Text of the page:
‘Innocent’ fall leads to Mexborough fisherman’s DVT death
an ‘innocent’ slip on a riverbank while taking part in a hobby he loved ended in the death of a fit and healthy fisherman.
When Terence Howley, from Mexborough, slipped and tore a tendon in his knee it appeared a straightforward matter to correct it through surgery. But complications which set in following treatment led to the former miner developing a blood clot and a subsequent deep vein thrombosis which resulted in his death just weeks later, an inquest heard.
Mr Howley, 65, of Adwick Court, a keen angler and golfer, was fishing on June 16 in Fishlake when he slipped down the riverbank.
He was taken to Doncaster Royal Infirmary where coroner Fred Curtis said he was treated correctly and promptly.
Following an operation he was discharged and was giving drugs to prevent blood clots forming, the hearing was told.
Despite making reasonable progress he was readmitted on July 4 after his family called an ambulance because Mr Howley was unwell and breathless.
Six hours later specialists at DRI referred Mr Howley for a CT scan which revealed he had a large blood clot on his calf, which had affected the right side of his heart. Consultant physician Moe Kyi authorised clot busting treatment, which “much improved” Mr Howley’s condition to relatively normal and stable, Doncaster Coroner’s Court heard.
On July 5 and 6 Dr Kyi had been satisfied with his progress and Mr Howley was moved onto a different ward.
But his family told the inquest they had been concerned about discolouration and swelling on his injured leg, but said staff had taken the view that the swelling was not particularly serious.
The swelling was getting worse on July 8 and the intention had been for an orthopaedic team to see Mr Howley on July 9. But before he could be seen, that morning at 8.15am he suffered a cardiac arrest and collapsed in the toilet. Mr Howley was pronounced dead after attempts to resuscitate him failed.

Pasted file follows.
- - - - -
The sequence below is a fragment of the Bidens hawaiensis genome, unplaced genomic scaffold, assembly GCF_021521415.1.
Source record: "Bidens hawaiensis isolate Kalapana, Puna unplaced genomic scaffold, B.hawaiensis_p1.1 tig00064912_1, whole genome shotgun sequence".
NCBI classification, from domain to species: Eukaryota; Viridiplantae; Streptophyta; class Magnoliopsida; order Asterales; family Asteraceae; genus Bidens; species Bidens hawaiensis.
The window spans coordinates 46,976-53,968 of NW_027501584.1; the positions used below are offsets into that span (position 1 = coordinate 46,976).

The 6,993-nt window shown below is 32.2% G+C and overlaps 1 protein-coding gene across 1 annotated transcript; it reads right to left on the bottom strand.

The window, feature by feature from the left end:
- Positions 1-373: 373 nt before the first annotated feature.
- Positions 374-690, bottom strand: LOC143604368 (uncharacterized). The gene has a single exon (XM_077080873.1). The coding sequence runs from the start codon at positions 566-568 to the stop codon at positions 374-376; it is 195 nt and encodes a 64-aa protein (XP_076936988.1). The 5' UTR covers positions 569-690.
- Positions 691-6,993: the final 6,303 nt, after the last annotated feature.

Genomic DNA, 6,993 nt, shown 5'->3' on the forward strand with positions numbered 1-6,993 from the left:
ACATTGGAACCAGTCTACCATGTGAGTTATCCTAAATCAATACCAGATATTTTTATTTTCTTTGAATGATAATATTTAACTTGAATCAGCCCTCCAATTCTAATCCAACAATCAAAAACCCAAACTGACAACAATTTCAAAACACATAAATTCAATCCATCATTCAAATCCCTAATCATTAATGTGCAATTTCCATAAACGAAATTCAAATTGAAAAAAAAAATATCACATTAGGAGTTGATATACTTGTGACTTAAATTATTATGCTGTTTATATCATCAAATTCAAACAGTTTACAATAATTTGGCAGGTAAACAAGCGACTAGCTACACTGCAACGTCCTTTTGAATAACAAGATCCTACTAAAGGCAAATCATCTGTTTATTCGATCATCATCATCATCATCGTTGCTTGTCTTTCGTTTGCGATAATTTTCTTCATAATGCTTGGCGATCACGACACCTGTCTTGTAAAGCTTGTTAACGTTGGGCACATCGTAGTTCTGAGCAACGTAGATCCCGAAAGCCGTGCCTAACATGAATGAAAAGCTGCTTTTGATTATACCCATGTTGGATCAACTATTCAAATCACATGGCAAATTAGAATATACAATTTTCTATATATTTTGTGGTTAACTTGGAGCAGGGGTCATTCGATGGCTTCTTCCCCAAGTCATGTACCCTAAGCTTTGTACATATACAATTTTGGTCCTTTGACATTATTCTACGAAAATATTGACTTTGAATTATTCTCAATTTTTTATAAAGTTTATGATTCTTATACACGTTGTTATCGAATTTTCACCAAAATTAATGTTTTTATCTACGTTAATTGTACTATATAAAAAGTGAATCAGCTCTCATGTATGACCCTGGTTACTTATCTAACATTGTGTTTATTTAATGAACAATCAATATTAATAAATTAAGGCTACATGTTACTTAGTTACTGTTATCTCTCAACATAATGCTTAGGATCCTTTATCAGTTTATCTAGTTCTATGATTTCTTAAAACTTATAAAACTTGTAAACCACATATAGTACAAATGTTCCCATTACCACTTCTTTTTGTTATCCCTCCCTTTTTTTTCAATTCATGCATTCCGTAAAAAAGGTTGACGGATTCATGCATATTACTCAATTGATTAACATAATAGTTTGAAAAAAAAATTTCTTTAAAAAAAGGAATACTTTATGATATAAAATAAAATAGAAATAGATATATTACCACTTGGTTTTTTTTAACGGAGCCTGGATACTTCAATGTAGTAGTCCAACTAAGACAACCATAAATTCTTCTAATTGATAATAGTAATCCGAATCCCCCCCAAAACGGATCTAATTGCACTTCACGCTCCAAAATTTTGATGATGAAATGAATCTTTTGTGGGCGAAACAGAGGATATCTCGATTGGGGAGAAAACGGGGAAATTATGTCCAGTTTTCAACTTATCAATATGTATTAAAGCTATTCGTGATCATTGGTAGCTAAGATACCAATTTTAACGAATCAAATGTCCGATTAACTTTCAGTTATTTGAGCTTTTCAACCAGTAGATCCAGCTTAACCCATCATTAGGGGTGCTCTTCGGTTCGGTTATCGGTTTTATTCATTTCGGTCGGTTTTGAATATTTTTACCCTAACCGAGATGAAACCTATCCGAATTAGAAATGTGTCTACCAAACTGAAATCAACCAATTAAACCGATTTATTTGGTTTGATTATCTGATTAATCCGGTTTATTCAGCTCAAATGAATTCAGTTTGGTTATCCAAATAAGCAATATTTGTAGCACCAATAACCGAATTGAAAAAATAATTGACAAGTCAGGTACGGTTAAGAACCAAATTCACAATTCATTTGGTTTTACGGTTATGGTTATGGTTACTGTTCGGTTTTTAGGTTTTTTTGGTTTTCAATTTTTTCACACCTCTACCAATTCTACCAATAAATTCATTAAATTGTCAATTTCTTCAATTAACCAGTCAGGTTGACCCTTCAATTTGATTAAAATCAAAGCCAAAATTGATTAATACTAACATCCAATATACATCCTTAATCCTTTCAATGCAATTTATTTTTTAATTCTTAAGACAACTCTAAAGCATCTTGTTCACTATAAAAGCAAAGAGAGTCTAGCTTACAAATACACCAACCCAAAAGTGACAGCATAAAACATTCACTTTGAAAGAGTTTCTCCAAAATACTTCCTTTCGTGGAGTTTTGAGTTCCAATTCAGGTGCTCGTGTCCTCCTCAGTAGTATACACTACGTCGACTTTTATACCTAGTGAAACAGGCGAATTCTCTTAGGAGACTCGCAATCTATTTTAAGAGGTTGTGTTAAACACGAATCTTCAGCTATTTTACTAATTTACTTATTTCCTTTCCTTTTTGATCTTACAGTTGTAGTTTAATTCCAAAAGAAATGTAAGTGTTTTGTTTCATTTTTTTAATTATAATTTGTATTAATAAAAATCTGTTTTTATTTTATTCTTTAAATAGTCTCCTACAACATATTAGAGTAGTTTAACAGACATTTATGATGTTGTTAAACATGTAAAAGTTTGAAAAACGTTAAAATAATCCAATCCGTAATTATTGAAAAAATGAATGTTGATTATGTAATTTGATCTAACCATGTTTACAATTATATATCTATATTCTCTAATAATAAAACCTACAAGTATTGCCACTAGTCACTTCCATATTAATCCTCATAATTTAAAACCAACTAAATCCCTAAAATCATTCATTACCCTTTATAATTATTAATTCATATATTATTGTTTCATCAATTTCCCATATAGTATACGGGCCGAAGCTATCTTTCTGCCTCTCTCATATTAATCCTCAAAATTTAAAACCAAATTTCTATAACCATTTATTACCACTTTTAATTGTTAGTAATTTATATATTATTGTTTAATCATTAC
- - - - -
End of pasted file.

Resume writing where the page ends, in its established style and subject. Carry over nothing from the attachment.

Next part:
A post mortem examination revealed the pensioner died as a result of a pulmonary embolism due to deep vein thrombosis following knee surgery.
Mr Howley’s family were concerned at the six hour delay before he underwent a scan, but Mr Curtis said the wait had not been ‘particularly gross’.
Mr Curtis also said that even had the deep vein thrombosis in his leg been identified by further CT scans on July 5 or 6, he was satisfied that the outcome would not have been different and his treatment would have still been the same.
The coroner, who recorded a narrative verdict, also quashed relatives’ concerns that Mr Howley was not given stockings or mechanical means to stop any thrombosis saying the treatments would not necessarily have benefitted him and hospital protocols had been broadly followed.
Expressing his sympathy to the family Mr Curtis said: “One would not have expected this outcome following a relatively innocent slip on a river bank.”
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Sunday 19 May 2013
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